ASMR (Autonomous Sensory Meridian Response) is a phenomenon that describes a pleasurable tingling sensation that typically begins on the scalp and moves down the back of the neck and upper spine. Stimulating videos and activities like fingernail tapping, watching a brush stroke a surface, or sounds like whispering can provoke this sensation.
Dubbed with names like ‘brain tingles’ or ‘brain orgasms’, this ASMR experience is known to help our brain release neurochemicals like endorphins and oxytocin, which induce deep feelings of relaxation. However, according to ASMR University’s website, not everyone can get this brain tingle from virtual ASMR, as some might need to feel the actual touch of another person or hear the whisper in their own ear for their bodies to release endorphins.
ASMR videos have become a huge trend on the internet over the past few years and currently, there are over 15 million such videos published on YouTube, many of which garner millions of views each. These videos feature things from microphone brushing and scalp massaging to whispering, eating, and even playing with slime.
Aside from making you feel good and relaxed, ASMR also has potential mental health benefits, according to various research projects.
A study conducted in 2018 by researchers from the University of Sheffield, England, found that those who experienced this phenomenon had significantly reduced heart rates while watching ASMR videos compared to people who did not. People have also reported that after engaging with ASMR they tend to feel calm, relaxed, positive, and socially connected.
What's interesting is that the average reductions in heart rate experienced by our ASMR participants were comparable to other research findings on the physiological effects of stress-reduction techniques such as music and mindfulness.
A study conducted in 2015 found that 70% of its participants watch ASMR videos in order to cope with their stress levels, while participants at high risk for depression experienced a large improvement in their mood through watching the videos. Another study in 2017 found that 11% of its participants are motivated to watch ASMR videos in order to reduce their anxiety levels.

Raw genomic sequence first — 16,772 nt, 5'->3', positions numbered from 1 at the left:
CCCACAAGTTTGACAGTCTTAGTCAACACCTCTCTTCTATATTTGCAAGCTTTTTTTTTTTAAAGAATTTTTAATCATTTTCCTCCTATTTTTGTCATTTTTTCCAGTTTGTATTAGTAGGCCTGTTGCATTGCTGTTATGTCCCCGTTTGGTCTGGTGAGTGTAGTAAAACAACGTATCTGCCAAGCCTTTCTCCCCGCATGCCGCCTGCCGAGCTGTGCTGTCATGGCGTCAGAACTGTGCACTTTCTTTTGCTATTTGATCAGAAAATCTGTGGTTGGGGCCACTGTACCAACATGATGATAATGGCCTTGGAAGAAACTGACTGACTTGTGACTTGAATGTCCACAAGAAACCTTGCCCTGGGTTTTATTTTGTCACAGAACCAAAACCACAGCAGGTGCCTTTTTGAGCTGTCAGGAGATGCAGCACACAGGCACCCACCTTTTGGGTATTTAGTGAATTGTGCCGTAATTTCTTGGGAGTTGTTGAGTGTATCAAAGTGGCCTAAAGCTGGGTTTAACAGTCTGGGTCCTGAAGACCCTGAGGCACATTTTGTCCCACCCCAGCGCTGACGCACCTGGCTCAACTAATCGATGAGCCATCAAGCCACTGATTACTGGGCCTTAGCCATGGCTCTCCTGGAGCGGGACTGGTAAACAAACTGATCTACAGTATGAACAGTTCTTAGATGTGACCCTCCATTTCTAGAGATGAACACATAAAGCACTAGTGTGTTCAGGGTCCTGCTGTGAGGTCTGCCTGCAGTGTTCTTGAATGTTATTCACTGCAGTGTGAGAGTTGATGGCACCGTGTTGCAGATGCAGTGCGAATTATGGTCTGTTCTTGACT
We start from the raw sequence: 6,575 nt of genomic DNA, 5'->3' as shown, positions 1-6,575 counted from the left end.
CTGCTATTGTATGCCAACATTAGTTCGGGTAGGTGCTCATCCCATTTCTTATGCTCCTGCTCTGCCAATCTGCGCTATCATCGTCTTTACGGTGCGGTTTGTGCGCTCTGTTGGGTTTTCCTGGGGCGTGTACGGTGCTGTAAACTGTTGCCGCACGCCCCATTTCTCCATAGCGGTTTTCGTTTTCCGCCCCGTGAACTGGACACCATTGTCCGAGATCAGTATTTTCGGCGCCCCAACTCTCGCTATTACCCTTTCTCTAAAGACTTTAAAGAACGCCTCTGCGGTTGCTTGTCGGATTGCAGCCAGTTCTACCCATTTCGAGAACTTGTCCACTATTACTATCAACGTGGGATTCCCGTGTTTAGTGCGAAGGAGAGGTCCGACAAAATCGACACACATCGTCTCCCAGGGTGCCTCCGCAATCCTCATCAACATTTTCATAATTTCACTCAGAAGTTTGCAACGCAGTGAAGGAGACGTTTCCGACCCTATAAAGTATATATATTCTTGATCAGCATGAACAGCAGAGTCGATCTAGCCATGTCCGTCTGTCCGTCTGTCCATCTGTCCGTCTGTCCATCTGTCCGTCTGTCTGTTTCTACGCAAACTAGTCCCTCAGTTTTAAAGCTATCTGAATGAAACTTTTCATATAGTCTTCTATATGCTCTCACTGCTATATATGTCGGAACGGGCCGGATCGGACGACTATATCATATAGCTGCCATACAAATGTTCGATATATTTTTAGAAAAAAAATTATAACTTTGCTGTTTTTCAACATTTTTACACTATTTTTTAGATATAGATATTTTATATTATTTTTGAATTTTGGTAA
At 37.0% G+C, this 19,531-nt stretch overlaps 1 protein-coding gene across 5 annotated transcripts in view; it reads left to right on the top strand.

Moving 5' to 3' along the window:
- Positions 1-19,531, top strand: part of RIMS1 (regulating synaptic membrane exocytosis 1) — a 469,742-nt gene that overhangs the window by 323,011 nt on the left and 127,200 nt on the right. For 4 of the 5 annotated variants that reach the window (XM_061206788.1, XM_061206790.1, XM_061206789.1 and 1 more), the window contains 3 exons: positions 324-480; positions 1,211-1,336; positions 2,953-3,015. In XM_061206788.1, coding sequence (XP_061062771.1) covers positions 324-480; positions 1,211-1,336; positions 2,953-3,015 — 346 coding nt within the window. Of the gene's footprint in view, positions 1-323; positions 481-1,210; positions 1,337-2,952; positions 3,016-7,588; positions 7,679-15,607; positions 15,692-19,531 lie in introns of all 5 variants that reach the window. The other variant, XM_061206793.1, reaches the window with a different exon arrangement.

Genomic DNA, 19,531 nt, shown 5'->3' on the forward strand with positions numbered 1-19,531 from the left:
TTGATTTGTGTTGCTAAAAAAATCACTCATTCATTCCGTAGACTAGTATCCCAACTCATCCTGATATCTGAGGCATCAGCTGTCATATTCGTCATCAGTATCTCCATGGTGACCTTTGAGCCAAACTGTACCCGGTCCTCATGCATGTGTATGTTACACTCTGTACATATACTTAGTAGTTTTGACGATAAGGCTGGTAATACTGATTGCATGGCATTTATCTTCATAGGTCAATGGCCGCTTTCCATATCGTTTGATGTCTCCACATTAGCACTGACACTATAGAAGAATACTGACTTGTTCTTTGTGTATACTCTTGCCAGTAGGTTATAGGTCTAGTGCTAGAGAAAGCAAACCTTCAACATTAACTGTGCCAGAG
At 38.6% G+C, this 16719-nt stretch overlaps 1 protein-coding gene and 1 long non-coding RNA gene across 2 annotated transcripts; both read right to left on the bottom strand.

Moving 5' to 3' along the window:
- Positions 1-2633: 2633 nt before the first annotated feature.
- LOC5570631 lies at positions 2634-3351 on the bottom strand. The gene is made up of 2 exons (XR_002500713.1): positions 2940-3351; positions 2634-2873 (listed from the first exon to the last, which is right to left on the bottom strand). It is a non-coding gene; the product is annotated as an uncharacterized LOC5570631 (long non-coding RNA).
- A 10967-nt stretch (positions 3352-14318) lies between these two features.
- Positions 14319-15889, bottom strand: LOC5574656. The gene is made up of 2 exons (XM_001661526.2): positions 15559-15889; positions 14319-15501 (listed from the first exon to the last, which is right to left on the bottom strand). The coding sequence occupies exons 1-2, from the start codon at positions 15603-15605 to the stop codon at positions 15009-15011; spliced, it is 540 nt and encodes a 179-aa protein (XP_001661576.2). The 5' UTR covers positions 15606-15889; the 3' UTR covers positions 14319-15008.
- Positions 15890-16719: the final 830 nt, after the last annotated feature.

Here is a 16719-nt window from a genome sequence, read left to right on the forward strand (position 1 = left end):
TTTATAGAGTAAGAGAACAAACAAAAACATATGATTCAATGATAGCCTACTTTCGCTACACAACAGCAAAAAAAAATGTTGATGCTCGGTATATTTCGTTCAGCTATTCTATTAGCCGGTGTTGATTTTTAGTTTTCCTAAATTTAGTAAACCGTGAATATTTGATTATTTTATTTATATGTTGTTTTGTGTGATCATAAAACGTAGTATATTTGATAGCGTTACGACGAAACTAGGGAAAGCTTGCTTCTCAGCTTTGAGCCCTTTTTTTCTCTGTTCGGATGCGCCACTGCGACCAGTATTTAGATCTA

There is little research on the benefits of ASMR for sleep and sleep-associated disorders. However, existing studies and anecdotal evidence do show that ASMR helps people to have a better sleeping experience, particularly for those who struggle to fall asleep.
A 2015 paper titled “Autonomous Sensory Meridian Response (ASMR): a flow-like mental state”, written by Emma Barratt and Nick Davis of the Department of Psychology at Swansea University, showed that 82% of the participants of the research watched ASMR videos in order to get some help in falling asleep. 41% of participants of another research conducted in 2017 were also watching ASMR videos for the same reason.
Moreover, the majority of the participants of another ongoing project that involves Dr Craig Richard, a professor at Shenandoah University School of Pharmacy and Jennifer Allen – the very person who coined the term ‘Autonomous Sensory Meridian Response’ – reported that ASMR helps them to fall asleep, and about half of those diagnosed with insomnia reported that ASMR helps them with their condition.
Whether you get that 'brain tingle' from ASMR or not, in a world where everything is fast-paced, loud, and distracting, you can enjoy a little whispering and some quiet time with this hyped up new-age rabbit hole of ASMR videos.
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